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Issue No. 18 - Humanity

Catherine Opie at Lehmann Maupin

Image above: © Catherine Opie, Untitled #9, 2013 / Courtesy Regen Projects, Los Angeles and Lehmann Maupin, New York and Hong Kong

Lehmann Maupin presents the gallery’s debut solo exhibition for Los Angeles-based photographer Catherine Opie. For the occasion, two concurrent exhibitions will be on view at the gallery’s Chelsea and Lower East Side locations, featuring new work by Opie that underscores her on-going dialogue with the history of photography and constructs of identity, both integral aspects of her practice.

IMG_2815-2-EditAshley ComerImage above: © Ashley Comer, from the opening reception 

Opie gained notoriety in the 1990s with her series of portraits depicting gay, lesbian, and transgender sitters, heralded as groundbreaking during the height of the polarizing “culture wars.” Since then, Opie has traveled extensively, documenting contemporary American life and geographical locations through the photographing of subjects often drawn from her friends, family, and peers. With a particular focus on an examination of subculture communities, Opie’s photographs unite current day politics and societal structures with a classical art aesthetic, culminating in a body of work that expands upon the tradition of documentary photography as well as the greater art historical canon.

Final print filesImage above: © Catherine Opie, Mary, 2012/ Courtesy Regen Projects, Los Angeles and Lehmann Maupin, New York and Hong Kong

 

Portraits and Landscapes, on view at 536 West 22nd Street, encompasses recent formal portraits and abstract landscapes that are inspired by the genres of European portraiture and American landscape photography. Utilizing the classical technique of chiaroscuro, Opie’s subjects—including culturally significant figures such as fashion designers Kate and Laura Mulleavy of Rodarte, artist Kara Walker, and director John Waters—are posed in front of a black drop cloth and theatrically lit, intimately dramatizing the details of the face and body. She emphasizes their unique characteristics while also suggesting an allegorical dimension beyond their individual identity. Interspersed amongst these commanding portraits are abstract landscapes that defy any recognition of their geographical location. Capturing pinnacles of the American landscape, Opie reduces the images to blurred light and elementary abstract form to elicit visceral reactions that resonate with oblivion, the sublime, and the unknown. The resulting photographs transcend the ubiquity that typically surrounds depictions of these natural wonders reminiscent of the American Pictorialist style, which sought to not simply capture, but to create a unique photographic image.

Final print filesImage above: © Catherine Opie, Hilton, 2013 / Courtesy Regen Projects, Los Angeles and Lehmann Maupin, New York and Hong Kong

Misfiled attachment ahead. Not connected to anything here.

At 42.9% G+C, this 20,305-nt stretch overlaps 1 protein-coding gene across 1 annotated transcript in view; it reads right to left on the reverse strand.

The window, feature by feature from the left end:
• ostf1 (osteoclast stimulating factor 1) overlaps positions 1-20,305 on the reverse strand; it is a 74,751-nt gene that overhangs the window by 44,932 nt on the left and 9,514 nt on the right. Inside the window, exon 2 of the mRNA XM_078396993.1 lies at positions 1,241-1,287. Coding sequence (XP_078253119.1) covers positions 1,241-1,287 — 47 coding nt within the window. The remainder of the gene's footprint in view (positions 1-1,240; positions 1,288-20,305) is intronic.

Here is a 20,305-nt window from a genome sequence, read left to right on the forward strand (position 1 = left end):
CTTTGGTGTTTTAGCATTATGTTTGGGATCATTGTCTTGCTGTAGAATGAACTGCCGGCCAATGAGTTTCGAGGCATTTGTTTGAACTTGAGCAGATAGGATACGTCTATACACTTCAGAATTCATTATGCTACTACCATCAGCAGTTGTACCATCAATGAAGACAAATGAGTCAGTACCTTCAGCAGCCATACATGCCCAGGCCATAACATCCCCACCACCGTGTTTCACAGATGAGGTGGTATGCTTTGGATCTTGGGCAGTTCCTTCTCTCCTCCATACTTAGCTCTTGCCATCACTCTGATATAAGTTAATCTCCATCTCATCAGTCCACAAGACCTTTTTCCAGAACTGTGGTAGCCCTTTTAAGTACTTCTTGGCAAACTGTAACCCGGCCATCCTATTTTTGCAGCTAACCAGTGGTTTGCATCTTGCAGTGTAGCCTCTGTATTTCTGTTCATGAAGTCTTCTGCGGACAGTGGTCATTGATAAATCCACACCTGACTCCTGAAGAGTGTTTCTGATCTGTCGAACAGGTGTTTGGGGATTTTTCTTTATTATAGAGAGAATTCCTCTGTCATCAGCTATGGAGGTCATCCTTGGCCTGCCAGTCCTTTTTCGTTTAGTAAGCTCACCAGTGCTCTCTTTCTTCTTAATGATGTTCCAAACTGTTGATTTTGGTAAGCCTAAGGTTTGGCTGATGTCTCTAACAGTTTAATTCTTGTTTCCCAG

The exhibition at 201 Chrystie Street, 700 Nimes Road, features the artist’s portfolio of 50 photographs documenting the interiors and belongings of the late Elizabeth Taylor. The actress, who rarely permitted photographs to be taken inside her home, allowed Opie unprecedented access to capture what would become among the last portraits of the legendary star. Beginning in 2010 and working over a period of six months, Opie composed an intimate “indirect portrait” through Taylor’s home and possessions. Drawing inspiration from William Eggleston’s Graceland (1984), a portfolio of the late Elvis Presley’s home, Opie presents an endearing and intimate document of a departed American icon. Coinciding with her exhibition at Lehmann Maupin, a selection from the portfolio will be exhibited at the Los Angeles Museum of Contemporary Art’s Pacific Design Center venue in West Hollywood, California before traveling to several museums throughout the United States.

CO_LM22033_Untitled_12_hr0Image above: © Catherine Opie, Untitled #12, 2015 / Courtesy Regen Projects, Los Angeles and Lehmann Maupin, New York and Hong Kong

Opie’s images from the portfolio are the subject of a new book published by DelMonico Books • Prestel, also entitled 700 Nimes Road, which includes essays by Ingrid Sichy and Hilton Als.

Final print files

Image above: © Catherine Opie, Cecilia, 2013 / Courtesy Regen Projects, Los Angeles and Lehmann Maupin, New York and Hong Kong

The artist has two additional upcoming Los Angeles-based projects: an exhibition of portraits at the Hammer Museum on view from January 30-May 22, 2016; and a commission by the General Services Administration to create a site-specific installation for the Los Angeles Federal Courthouse, to be unveiled in June 2016. Opie’s work will also be the subject of a retrospective exhibition at Henie Onstad Centre, Oslo opening in September 2017.

On view until  February 20, 2016 at 536 W 22nd Street

Matthew Craven at Asya Geisberg Gallery

Cathleen Naundorf at Edwynn Houk Gallery